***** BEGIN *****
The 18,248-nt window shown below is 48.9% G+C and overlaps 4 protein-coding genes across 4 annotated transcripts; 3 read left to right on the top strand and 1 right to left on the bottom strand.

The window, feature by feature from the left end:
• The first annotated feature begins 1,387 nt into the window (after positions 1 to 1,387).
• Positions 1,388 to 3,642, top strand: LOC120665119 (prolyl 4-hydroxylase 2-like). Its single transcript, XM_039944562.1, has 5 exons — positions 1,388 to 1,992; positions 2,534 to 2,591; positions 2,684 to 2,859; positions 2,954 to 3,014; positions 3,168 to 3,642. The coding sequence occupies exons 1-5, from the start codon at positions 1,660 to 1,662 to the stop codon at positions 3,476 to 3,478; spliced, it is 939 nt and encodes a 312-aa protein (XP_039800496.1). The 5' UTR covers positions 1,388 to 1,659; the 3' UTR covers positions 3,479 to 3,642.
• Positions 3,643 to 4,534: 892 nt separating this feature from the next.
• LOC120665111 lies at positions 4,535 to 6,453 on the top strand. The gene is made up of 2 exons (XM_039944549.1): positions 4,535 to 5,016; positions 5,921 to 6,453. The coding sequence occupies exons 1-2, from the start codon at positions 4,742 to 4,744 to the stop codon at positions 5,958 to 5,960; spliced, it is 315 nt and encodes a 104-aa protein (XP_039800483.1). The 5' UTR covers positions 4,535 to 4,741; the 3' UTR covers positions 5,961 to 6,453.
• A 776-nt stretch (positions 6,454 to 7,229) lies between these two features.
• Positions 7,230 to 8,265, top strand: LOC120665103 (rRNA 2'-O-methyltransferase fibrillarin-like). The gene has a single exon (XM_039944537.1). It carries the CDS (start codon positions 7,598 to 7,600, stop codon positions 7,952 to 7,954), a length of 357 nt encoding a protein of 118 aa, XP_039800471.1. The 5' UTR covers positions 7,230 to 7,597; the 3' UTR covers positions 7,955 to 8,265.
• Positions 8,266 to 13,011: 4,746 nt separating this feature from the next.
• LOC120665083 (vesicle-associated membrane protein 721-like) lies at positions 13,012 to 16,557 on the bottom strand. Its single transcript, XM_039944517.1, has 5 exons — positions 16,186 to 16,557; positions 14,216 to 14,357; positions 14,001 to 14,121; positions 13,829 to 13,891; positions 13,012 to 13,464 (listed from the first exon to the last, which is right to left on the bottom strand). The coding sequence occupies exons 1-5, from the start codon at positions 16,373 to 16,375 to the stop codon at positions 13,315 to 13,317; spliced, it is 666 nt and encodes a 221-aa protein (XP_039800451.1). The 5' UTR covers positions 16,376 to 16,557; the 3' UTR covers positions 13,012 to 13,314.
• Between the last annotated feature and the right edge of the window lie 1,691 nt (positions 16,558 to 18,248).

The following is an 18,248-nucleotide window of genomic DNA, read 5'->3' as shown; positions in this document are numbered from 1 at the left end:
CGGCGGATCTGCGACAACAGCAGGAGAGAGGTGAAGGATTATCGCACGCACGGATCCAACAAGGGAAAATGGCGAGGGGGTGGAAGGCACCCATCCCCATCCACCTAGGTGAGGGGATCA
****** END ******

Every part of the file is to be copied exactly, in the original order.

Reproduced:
The 18,248-nt window shown below is 48.9% G+C and overlaps 4 protein-coding genes across 4 annotated transcripts; 3 read left to right on the top strand and 1 right to left on the bottom strand.

The window, feature by feature from the left end:
• The first annotated feature begins 1,387 nt into the window (after positions 1 to 1,387).
• Positions 1,388 to 3,642, top strand: LOC120665119 (prolyl 4-hydroxylase 2-like). Its single transcript, XM_039944562.1, has 5 exons — positions 1,388 to 1,992; positions 2,534 to 2,591; positions 2,684 to 2,859; positions 2,954 to 3,014; positions 3,168 to 3,642. The coding sequence occupies exons 1-5, from the start codon at positions 1,660 to 1,662 to the stop codon at positions 3,476 to 3,478; spliced, it is 939 nt and encodes a 312-aa protein (XP_039800496.1). The 5' UTR covers positions 1,388 to 1,659; the 3' UTR covers positions 3,479 to 3,642.
• Positions 3,643 to 4,534: 892 nt separating this feature from the next.
• LOC120665111 lies at positions 4,535 to 6,453 on the top strand. The gene is made up of 2 exons (XM_039944549.1): positions 4,535 to 5,016; positions 5,921 to 6,453. The coding sequence occupies exons 1-2, from the start codon at positions 4,742 to 4,744 to the stop codon at positions 5,958 to 5,960; spliced, it is 315 nt and encodes a 104-aa protein (XP_039800483.1). The 5' UTR covers positions 4,535 to 4,741; the 3' UTR covers positions 5,961 to 6,453.
• A 776-nt stretch (positions 6,454 to 7,229) lies between these two features.
• Positions 7,230 to 8,265, top strand: LOC120665103 (rRNA 2'-O-methyltransferase fibrillarin-like). The gene has a single exon (XM_039944537.1). It carries the CDS (start codon positions 7,598 to 7,600, stop codon positions 7,952 to 7,954), a length of 357 nt encoding a protein of 118 aa, XP_039800471.1. The 5' UTR covers positions 7,230 to 7,597; the 3' UTR covers positions 7,955 to 8,265.
• Positions 8,266 to 13,011: 4,746 nt separating this feature from the next.
• LOC120665083 (vesicle-associated membrane protein 721-like) lies at positions 13,012 to 16,557 on the bottom strand. Its single transcript, XM_039944517.1, has 5 exons — positions 16,186 to 16,557; positions 14,216 to 14,357; positions 14,001 to 14,121; positions 13,829 to 13,891; positions 13,012 to 13,464 (listed from the first exon to the last, which is right to left on the bottom strand). The coding sequence occupies exons 1-5, from the start codon at positions 16,373 to 16,375 to the stop codon at positions 13,315 to 13,317; spliced, it is 666 nt and encodes a 221-aa protein (XP_039800451.1). The 5' UTR covers positions 16,376 to 16,557; the 3' UTR covers positions 13,012 to 13,314.
• Between the last annotated feature and the right edge of the window lie 1,691 nt (positions 16,558 to 18,248).

The following is an 18,248-nucleotide window of genomic DNA, read 5'->3' as shown; positions in this document are numbered from 1 at the left end:
CGGCGGATCTGCGACAACAGCAGGAGAGAGGTGAAGGATTATCGCACGCACGGATCCAACAAGGGAAAATGGCGAGGGGGTGGAAGGCACCCATCCCCATCCACCTAGGTGAGGGGATCA